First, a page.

Perhaps even worse, the Spanish monarchy, the symbol of the nation, has also been involved in scandal. In November 2011 the King’s son-in-law, the Duke of Palma de Mallorca, was accused of diverting public funds into personal bank accounts in tax havens. His wife, Princess Christina, was charged with tax fraud and money laundering in January 2014, becoming the first member of the Royal Family to appear in court as part of a criminal investigation.
Juan Carlos, once seen as an icon of democracy, has become incredibly unpopular, and polls show that up to two thirds of Spaniards would like him to abdicate. Juan Carlos has long had a reputation for spending public money on fast cars and sailing. Juan Carlos has also become unpopular due to his reputation as a womaniser.
Disaffection from Spain’s ruling elite unleashed waves of protesters known as the indignados (‘the indignant’) in 2011. The indignados oppose austerity, unemployment, corruption, and Spain’s political system. As many as 8.5 million Spaniards may have taken part in protests.
Spain’s problems have also provided fuel for Catalan nationalism. As Spain’s wealthiest region there is much resentment in Catalonia over seeing Catalan money go to other ‘wasteful’ regions. There is a Catalan independence referendum scheduled for November 2014, though it will not be legally binding as such a referendum requires approval from the Spanish parliament.
As such the Spanish state currently suffers from multiple challenges to its own integrity, economically, politically and territorially.
Spain has historically tended to be one of Europe’s most pro-European countries. Spain was one of only two countries to approve the European Constitution by referendum, which it did in 2005 with 81.8% approving the constitution. The Spanish have become slightly more Eurosceptic post-crash and even before there were complaints that the Euro had raised prices.
This year Spain will elect 54 MEPs, the same as after the Lisbon Treat redistribution.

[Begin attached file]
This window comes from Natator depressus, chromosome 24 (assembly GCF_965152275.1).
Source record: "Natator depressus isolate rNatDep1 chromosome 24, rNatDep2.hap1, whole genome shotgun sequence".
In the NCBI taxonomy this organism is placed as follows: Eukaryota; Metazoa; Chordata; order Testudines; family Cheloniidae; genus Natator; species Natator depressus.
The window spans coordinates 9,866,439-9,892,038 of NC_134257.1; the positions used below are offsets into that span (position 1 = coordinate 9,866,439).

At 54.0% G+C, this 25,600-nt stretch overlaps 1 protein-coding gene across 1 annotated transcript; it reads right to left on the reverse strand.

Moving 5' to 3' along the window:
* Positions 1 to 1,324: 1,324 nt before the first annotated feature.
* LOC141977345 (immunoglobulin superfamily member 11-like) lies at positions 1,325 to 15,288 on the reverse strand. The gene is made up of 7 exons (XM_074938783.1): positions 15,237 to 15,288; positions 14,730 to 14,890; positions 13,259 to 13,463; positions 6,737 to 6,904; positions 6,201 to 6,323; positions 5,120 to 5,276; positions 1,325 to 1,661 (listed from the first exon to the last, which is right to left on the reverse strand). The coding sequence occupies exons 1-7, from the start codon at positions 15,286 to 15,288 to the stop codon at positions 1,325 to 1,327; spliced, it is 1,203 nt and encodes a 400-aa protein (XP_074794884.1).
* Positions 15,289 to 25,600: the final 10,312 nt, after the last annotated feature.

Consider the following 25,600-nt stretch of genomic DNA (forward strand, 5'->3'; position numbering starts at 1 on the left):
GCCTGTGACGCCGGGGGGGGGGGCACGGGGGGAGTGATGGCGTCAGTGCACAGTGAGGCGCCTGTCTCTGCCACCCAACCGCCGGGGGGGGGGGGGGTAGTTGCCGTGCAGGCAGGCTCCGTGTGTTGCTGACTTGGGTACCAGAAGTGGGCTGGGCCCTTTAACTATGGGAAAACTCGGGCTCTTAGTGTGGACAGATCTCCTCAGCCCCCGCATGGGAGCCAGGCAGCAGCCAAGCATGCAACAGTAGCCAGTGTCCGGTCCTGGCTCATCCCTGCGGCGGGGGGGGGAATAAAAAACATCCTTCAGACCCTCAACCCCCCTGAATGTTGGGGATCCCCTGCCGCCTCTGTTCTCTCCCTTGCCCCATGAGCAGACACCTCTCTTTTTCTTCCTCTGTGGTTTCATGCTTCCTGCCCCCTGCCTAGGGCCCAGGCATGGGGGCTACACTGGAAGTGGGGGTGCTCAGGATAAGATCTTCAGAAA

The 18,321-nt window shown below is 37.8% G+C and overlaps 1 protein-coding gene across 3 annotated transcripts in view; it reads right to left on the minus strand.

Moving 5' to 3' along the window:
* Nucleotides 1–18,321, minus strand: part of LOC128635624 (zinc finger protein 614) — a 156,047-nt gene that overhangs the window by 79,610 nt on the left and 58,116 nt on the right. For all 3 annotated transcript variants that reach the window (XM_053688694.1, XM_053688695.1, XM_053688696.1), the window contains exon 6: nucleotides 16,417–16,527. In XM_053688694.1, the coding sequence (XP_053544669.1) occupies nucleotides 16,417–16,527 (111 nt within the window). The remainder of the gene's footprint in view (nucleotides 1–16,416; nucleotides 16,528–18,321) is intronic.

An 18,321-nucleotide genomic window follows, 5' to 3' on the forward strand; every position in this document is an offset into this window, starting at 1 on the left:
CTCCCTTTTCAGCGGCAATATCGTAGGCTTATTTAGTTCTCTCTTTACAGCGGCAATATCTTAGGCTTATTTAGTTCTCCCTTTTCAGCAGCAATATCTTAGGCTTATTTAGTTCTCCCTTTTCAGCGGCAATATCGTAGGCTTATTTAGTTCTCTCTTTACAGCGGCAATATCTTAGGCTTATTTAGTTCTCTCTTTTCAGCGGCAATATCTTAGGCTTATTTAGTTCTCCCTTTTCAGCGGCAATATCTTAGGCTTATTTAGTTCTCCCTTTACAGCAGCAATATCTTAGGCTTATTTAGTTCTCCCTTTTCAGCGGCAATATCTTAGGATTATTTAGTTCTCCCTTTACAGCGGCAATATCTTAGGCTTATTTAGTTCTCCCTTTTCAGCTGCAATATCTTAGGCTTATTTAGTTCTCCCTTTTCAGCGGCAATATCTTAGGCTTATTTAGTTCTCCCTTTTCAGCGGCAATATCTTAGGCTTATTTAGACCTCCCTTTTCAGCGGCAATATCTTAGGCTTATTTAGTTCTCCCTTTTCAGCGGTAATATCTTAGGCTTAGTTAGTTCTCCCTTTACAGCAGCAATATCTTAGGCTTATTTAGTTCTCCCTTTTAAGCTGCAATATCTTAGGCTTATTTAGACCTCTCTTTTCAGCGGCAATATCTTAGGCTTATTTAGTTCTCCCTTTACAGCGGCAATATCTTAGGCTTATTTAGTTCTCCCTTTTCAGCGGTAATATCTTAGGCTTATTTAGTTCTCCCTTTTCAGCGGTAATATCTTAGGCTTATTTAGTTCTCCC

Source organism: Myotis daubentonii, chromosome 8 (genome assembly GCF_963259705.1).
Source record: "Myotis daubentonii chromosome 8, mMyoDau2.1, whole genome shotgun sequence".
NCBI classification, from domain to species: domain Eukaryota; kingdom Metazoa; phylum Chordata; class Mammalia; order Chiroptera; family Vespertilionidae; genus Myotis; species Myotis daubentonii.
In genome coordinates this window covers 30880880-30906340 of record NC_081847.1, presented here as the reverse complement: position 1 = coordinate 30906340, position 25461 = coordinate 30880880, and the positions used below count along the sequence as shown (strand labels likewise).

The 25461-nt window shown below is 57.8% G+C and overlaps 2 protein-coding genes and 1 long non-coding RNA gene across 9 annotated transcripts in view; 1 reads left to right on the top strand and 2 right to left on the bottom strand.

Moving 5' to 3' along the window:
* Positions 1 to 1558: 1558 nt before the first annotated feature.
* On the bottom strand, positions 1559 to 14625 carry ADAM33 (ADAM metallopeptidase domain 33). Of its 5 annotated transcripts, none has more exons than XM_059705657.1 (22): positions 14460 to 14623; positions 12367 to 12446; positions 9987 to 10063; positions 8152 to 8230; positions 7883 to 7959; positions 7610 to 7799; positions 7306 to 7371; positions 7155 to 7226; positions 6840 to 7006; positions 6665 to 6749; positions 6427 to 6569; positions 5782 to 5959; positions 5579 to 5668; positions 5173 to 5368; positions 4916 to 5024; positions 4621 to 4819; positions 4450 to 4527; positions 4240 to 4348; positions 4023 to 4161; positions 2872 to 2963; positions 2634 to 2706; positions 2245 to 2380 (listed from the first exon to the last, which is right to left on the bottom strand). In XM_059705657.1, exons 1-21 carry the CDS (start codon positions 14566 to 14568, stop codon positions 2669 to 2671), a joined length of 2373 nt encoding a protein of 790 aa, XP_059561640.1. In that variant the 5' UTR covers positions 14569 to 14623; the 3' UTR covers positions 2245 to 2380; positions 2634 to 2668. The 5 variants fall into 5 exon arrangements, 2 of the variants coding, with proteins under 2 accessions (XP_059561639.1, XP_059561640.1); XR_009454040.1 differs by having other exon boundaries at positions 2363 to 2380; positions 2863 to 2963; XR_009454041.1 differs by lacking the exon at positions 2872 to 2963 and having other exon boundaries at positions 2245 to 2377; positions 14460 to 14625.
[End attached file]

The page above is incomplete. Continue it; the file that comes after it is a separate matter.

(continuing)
Spain uses a closed list system to elect its MEPs, in which parties rank candidates on lists. Parties get seats broadly in proportion to their vote. Spain is one big constituency for the day, and there is no threshold, making Spain’s system second only to Germany in terms of proportionality.
The effective threshold in the Spanish European Parliament election is less than 1.4%.
Spanish regionalist parties have tended to form alliances and joint lists for European elections.
2009 Election Result
|Party||European Political Party||Votes||Seats|
|People’s Party (PP)||European People’s Party||42.1%||24|
|Spanish Socialist Worker’s Party (PSOE)||Socialists and Democrats||38.8%||23|
|Coalition for Europe (CEU)||Alliance of Liberals and Democrats for Europe/European People’s Party||5.1%||3|
|United Left (IU) & Initiative for Catalonia Greens||European United Left/European Green Party||3.7%||2|
|Union, Progress and Democracy (UPyD)||None||2.9%||1|
|Europe of the Peoples (EdP) (Has splintered this year, Republican Left of Catalonia (ERC) is running a separate campaign, most of the rest have aligned in LPD or PE||European Free Alliance||2.5%||1|
New parties since 2009:
Like every election since 1982, the election is theoretically dominated by the fight between the PSOE and the People’s Party, with the latter likely to barely pip the former to be the largest party.
Yet both are largely discredited in different ways. Both parties are associated with hated austerity, and seen as part of a widely despised Spanish elite which is increasingly seen as out of touch and illegitimate.
Both will lose seats as a result.
The gap will primarily be filled by the United Left, who seem likely to roar back to life and who will likely take 6-8 seats. The UPyD will also take 3-4 seats. The CEU will largely stay still, likely to hold its 3 seats, but other regionalist groupings will do well, the Republican Left of Catalonia perhaps able to take 2 seats, and European Spring and The People Decide may be able to get a seat each.
Citizens could also perhaps take a seat as could Podemos.